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White House Threatens Veto of Spending Bills Exceeding Bush's Target

By David Clarke, CQ Staff

May 11, 2007 -- White House Budget Director Rob Portman warned Congress Friday that he will recommend that President Bush veto fiscal 2008 spending bills if they exceed the administration's request.

Congress is in the process of finalizing a fiscal 2008 budget resolution (S Con Res 21) that is expected to set an overall discretionary spending cap for the 12 appropriations bills that will be more than $20 billion above the president's $932.8 billion adjusted request, a figure that does not include any Iraq war funding.

"I will recommend the president veto any appropriations bill that exceeds his request until Congress demonstrates a sustainable path that keeps discretionary spending within the president's topline of $933 billion and ensures that the Department of Defense has the resources necessary to accomplish its mission," Portman wrote in a letter dated May 11 to the chairmen and ranking minority members of the House and Senate Budget committees.

In the letter Portman also urged Democrats to produce a plan that sets the stage for extending the president's 2001 and 2003 tax cuts (PL 107-16, PL 108-27) before they expire in 2010.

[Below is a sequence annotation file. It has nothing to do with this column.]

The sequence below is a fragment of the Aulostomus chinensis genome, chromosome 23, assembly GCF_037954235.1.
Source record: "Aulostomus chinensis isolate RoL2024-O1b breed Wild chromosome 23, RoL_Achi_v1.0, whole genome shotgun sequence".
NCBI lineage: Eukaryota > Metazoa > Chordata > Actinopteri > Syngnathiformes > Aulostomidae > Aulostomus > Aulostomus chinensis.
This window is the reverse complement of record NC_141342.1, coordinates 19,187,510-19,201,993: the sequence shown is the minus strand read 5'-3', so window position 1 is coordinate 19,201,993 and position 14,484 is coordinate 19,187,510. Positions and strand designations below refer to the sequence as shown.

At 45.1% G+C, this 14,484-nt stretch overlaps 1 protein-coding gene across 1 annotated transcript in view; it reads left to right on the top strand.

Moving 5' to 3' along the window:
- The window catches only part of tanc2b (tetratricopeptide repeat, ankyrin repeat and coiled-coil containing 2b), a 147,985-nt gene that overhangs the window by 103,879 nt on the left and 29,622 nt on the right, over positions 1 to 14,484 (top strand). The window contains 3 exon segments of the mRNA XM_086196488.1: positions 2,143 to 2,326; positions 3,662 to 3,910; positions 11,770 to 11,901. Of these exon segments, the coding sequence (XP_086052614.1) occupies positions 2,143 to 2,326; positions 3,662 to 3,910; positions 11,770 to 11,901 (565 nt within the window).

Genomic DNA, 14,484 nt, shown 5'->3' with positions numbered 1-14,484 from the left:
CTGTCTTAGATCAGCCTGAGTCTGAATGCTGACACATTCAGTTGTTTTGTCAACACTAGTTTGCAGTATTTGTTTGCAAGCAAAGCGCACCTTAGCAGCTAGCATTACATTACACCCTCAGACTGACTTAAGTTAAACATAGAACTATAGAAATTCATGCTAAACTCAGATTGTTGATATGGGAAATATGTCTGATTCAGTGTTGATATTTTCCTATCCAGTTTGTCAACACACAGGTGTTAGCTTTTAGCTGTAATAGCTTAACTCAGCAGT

"We oppose the budget resolutions passed by the House and Senate because they would threaten the economic and job growth of the past four years through massive tax increases, increase federal spending by hundreds of billions of dollars, and fail to address the unsustainable growth in entitlement spending," Portman wrote.

The House version of the budget resolution (H Con Res 99) made no allowance for extending Bush's 2001 and 2003 tax cuts beyond 2010, when most currently are set to expire. The Senate version allowed for extension of some, but not all.

Republicans have maintained that both five-year budget plans would lead to tax increases because fully offsetting extensions of the 2001 and 2003 tax cuts, as required under new pay-as-you-go rules, would be difficult.

The Senate budget resolution proposes devoting about $180 billion over five years toward extending popular tax breaks such as the reduced 10 percent bracket, the child credit, and changes to the estate tax. Conference negotiators on the budget are debating how to handle this proposal in the final budget resolution.

House Budget Committee Chairman John M. Spratt Jr., D-S.C., and Senate Budget Chairman Kent Conrad, D-N.D., maintain that failing to offset the cost of tax cuts has led to a dramatic increase in the nation's debt since Bush took office in 2001.

Informal budget negotiations between House and Senate Democrats are expected to continue over the weekend, with a final deal on the fiscal 2008 budget resolution expected early next week.

No decisions were made at Thursday's formal meeting of the full House–Senate conference committee, which was dominated by opening statements and discussions regarding the proposed budget.

Negotiators may adopt a trigger mechanism for the tax-cut extensions, although the Portman letter appeared hostile to that idea. Spratt has suggested making only 80 percent of any projected 2012 surplus available for the tax cuts. But he acknowledged the House's pay-as-you-go rule would have to be "relaxed," since extending the tax cuts would reduce a projected 2012 surplus.

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